Keys to Building a Culture of Food Safety

Mnet 140763 Food Safetyimagelead 0

Traditionally, food safety programs have focused on more tactical activities such as auditing and product testing. Today, though significant strides have been made to ensure food safety, organizations are still looking for more comprehensive programs that can integrate food safety activities into core business functions and processes.

A common organizational goal lies in achieving an enterprise-wide food safety culture. This necessitates that the responsibility for food safety spans various functions of the organization, and becomes embedded in the business and its day-to-day activities. The organization must also focus on anticipating risk proactively and putting the necessary controls in place to ensure food safety.

Organizations can further build out a culture of food safety by visibly committing to policies that have been publicly supported by senior management. Top management must also play a role in regularly reviewing the effectiveness of food safety programs across all levels and functions of the organization.

Common Pitfalls and Lessons Learned

The most common pitfalls when it comes to building a food safety culture stem from the lack of management buy-in and support. Failures also arise in the absence of clear goals, the failure to develop performance measures, and the failure to manage projects and ensure adherence to timelines. In some organizations, though certain food safety programs are in place, they lack proper documentation mechanisms.

Food safety measures can be implemented following the DMAIC cycle that consists of five steps — defining, measuring, analyzing, improving, and controlling. Management should also have a robust Corrective and Preventive Action (CAPA) program that deliberately focuses on preventive actions that can help support the organization’s food safety program.

Organizations operating within the food sector must ensure that the food safety culture is pervasive across the organization, as well as across the extended supply chain. Products should only be sourced from suppliers who have good food safety systems in place. Organizations should engage in business only with GFSI certified suppliers, and should also play an active role in educating suppliers on the importance of food safety. Additionally, partaking in an open discussion with customers about their satisfaction with the organization and its products and services, and then leveraging that feedback to drive future activities and goal-setting criteria, is just as important.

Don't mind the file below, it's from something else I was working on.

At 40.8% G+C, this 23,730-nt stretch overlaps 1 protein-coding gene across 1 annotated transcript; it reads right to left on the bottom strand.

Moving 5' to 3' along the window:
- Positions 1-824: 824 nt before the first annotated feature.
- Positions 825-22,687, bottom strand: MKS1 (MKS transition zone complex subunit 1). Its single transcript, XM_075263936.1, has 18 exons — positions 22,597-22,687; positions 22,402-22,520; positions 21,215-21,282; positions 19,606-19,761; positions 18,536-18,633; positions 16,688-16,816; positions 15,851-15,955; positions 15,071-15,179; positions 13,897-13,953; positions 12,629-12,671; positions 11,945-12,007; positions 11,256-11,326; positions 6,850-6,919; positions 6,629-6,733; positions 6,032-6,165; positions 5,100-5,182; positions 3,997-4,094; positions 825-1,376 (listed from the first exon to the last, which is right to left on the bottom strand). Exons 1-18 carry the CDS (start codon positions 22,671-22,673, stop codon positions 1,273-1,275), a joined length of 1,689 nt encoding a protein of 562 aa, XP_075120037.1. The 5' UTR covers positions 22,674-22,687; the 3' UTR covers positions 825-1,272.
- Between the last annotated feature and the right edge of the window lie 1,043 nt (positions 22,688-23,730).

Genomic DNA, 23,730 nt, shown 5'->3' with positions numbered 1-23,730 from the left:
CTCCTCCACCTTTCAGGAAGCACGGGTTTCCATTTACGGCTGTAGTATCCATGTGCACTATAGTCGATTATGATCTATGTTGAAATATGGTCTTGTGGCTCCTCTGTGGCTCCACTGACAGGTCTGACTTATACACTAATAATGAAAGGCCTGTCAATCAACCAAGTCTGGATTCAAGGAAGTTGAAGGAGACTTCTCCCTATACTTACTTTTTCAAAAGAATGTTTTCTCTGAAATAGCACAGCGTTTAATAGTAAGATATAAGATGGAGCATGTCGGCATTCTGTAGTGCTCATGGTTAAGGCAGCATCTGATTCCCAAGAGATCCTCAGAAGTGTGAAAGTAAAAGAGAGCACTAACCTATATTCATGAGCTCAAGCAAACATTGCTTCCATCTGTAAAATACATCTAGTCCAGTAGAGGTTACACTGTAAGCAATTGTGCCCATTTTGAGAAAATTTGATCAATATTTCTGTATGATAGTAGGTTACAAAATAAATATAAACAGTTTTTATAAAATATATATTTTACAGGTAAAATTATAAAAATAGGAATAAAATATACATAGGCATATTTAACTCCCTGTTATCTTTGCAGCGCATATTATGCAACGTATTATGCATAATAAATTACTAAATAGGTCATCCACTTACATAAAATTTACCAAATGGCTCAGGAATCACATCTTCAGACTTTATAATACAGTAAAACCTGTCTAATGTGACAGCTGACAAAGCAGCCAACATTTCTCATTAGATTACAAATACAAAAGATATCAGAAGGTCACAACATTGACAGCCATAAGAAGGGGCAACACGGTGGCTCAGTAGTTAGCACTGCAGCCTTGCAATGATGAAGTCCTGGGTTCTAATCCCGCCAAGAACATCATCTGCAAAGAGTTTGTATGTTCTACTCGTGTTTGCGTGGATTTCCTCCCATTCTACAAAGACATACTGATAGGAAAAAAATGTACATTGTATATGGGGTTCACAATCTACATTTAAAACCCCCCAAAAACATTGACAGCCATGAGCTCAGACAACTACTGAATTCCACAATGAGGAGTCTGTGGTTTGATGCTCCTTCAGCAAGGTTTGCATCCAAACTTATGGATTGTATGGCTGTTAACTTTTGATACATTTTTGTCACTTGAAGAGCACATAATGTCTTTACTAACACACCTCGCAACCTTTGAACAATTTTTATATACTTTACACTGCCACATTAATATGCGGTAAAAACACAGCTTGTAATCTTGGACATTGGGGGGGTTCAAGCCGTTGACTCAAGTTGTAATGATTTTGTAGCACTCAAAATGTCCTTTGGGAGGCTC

Leveraging Technology to Ensure Food Safety

Technology plays a vital role in helping organizations adopt a more integrated approach to food quality and safety. A structured information management program, supported by technology, can capture critical supplier and material information that can be used to better manage suppliers and sub-suppliers. Technology can also streamline relationship management between the organization, its suppliers, its products and materials, its customers, and compliance activities. Technology provides a central management function for critical information, such as regulations and standards, as well as policies and procedures, hazard analysis plans, preventive control plans, pre-requisite programs, verification procedures, monitoring procedures, and product recall plans.

Conclusion

Organizations in the food sector have leveraged technology to aid in early risk detection, drawing on sophisticated risk-intelligence gathering, monitoring, and analysis mechanisms. Furthermore, centralizing critical information for a more integrated review, analysis and investigation processes is key. A proactive approach to food safety rests on the ability of the organization to manage the entire life cycle of food safety, from employee training programs and awareness, to internal food safety policies, to sound business strategies that are woven into the day-to-day operations of the business and across its third party and supplier ecosystem. Most importantly, collaboration, especially in challenging times such as during a product recall, is cornerstone to the development of a successful long-term food safety culture.

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